Davey knew that they were expecting an American tour group, and he crossed his fingers and toes, hoping for at least one decent-looking male guest. The bus’s closer door opened, its stars shooting in reverse, and Crombie emerged from Kastle Kooyong’s revolving front door. He was wearing a khaki jumpsuit, a matching pith helmet, and a fucking monocle, his uniform for greeting international guests. He had his mustache all slicked up and curled and Davey was sure that his hair was pomaded to oblivion under the helmet. Crombie had once told Davey that in the early years, Kookaburra Krossing guests had mostly come from other Australian locales, particularly coastal Aussies looking for a taste of the outback. Over the last decade, however, their clientele had become more and more international, and as such Aussies only made up about a quarter of their visitors. This hadn’t been Davey’s experience thus far, but he was hoping things would change.
This, in Crombie’s view, meant that everything at Kookaburra Krossing had to be very, very Australian. The menu was full of shrimp on the barbie, roasted jumbuck, vegemite or avo on toast, and desserts of fairy floss, Tim Tams, and pavlova. The maids frequently piped out nonsensical slang while cleaning the rooms, chirping “There’s a bilby in your doona!” while shaking out the bedspread or singsonging “I’ll bring you a chokkie this arvo!” while walking out the door.
A weary-looking family of five collapsed out of the bus first. A middle-aged man and woman and two strapping sons, both in their late teens or early twenties. One of them had his arm linked with an attractive young woman with heaps of braids, while the other son looked like a loner. Bingo!
Davey knew that they were expecting an American tour group, and he crossed his fingers and toes, hoping for at least one decent-looking male guest.
This first family was African American, and they were followed by what looked and sounded like a Japanese-American family and a very pale white family, who were sure to burn to a crisp during their stay. Every member of the African American family had zinc sunscreen spread across their faces like Victorian makeup and the middle family were all dressed in long sleeves and wide-brimmed hats. Davey winced when he saw the exposed arms, thighs, and noses of the final, palest family. The middle family was made up of two mothers and three daughters, all effervescently cheery, still joking and laughing with one another after a five-hour drive and what must have been a long flight before that. The final family consisted of a solidly built man and woman and their five pre-teen children, three girls and and two boys, all gingers and all dressed in tank tops and shorts. Their skin grew pinker in the short walk from the bus to Crombie. Davey could practically hear them sizzling.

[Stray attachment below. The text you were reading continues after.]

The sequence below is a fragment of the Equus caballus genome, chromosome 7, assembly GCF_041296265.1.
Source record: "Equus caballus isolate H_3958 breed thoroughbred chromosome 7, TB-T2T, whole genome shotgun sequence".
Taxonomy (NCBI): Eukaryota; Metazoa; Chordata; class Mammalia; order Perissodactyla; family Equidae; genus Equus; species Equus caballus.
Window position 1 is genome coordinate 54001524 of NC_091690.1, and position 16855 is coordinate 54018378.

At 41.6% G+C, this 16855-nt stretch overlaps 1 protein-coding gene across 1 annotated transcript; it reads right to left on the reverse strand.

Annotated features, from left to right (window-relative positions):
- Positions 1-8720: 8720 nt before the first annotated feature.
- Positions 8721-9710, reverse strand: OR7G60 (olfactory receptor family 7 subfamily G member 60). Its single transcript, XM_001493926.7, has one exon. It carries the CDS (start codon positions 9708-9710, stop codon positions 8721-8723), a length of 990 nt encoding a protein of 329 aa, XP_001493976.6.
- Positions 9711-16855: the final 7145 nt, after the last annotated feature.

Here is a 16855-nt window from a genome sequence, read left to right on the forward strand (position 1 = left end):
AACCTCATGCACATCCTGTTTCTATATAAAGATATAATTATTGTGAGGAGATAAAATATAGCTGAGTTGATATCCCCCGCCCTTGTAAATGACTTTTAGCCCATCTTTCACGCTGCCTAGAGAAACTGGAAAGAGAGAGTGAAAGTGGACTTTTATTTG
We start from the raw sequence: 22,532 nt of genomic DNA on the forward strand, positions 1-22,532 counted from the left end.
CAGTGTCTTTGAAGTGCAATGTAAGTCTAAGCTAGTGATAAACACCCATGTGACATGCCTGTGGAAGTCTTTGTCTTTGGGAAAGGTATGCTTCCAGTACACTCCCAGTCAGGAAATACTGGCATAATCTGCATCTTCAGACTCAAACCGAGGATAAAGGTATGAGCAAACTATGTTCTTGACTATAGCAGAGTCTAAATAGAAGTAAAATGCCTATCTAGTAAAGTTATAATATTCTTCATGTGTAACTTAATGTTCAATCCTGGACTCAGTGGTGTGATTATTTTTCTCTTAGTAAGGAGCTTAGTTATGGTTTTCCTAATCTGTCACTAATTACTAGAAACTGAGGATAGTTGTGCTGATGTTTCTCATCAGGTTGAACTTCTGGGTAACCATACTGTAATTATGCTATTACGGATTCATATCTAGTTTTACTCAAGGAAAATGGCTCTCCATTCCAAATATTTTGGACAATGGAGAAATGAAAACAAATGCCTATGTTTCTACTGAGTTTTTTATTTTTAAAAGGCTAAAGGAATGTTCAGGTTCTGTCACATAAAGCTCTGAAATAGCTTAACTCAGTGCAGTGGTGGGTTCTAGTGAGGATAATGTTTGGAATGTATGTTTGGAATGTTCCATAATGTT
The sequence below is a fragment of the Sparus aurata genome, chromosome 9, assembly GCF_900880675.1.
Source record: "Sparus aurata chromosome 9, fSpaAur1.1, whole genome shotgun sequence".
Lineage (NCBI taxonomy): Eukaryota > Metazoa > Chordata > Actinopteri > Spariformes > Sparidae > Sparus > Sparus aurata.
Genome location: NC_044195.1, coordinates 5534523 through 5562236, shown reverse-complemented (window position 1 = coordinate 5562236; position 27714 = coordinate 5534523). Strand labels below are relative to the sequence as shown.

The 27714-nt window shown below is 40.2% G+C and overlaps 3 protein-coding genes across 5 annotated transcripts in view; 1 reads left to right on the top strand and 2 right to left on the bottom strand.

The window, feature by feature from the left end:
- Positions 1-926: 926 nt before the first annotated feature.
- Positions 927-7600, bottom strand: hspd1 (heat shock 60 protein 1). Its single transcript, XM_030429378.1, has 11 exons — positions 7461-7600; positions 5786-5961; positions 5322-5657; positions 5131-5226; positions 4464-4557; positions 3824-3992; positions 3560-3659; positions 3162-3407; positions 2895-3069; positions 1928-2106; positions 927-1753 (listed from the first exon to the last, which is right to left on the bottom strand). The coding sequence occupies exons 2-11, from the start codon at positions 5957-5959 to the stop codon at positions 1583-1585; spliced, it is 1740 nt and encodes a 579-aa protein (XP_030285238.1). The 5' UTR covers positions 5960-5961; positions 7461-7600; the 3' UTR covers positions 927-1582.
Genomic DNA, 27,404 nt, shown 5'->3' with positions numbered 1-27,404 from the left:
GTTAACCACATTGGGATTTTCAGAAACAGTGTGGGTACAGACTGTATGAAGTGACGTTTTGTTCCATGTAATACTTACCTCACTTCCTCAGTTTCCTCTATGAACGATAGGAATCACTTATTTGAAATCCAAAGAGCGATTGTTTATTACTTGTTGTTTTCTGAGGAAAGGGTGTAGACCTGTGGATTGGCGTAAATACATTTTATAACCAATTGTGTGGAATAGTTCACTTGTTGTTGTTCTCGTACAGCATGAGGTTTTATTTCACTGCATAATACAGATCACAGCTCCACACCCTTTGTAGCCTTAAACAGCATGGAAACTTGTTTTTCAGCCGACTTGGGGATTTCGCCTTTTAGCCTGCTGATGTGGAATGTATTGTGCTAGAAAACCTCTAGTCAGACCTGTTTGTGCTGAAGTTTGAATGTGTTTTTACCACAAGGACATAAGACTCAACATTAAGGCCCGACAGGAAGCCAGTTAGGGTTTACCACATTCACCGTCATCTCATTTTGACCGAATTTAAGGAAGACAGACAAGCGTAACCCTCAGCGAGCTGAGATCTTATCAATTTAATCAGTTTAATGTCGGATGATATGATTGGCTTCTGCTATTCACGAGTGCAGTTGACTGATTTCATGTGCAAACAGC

He returned his attention to the first family. The single son was lanky but graceful, while the other son and his apparent girlfriend moved in such familiar tandem that they seemed to have merged into one solitary organism.
The seventeen guests met Crombie at the front door of Kastle Kooyong. Davey watched his boss with a confusing combination of respect and embarrassment.
“Welcome to Kookaburra Krossing,” Crombie said in full Richard Attenborough. He allowed a dramatic pause and then continued: “I’m Abercrombie Kooyong, Proprietor of Kookaburra Krossing. Please call me Crombie.”
Crombie always seemed to expect some sort of response at this point in his intro, yet Davey had never seen him get one. After an excruciating full minute of silence, Crombie said, “We hope you will enjoy your stay here. Let me introduce you to my jackaroos and jillaroos, who will show you to your quarters.”
He waved Davey over, then waved in the opposite direction summoning Sango and Char, an athletic, towheaded teenager from an avocado farm up near Cairns.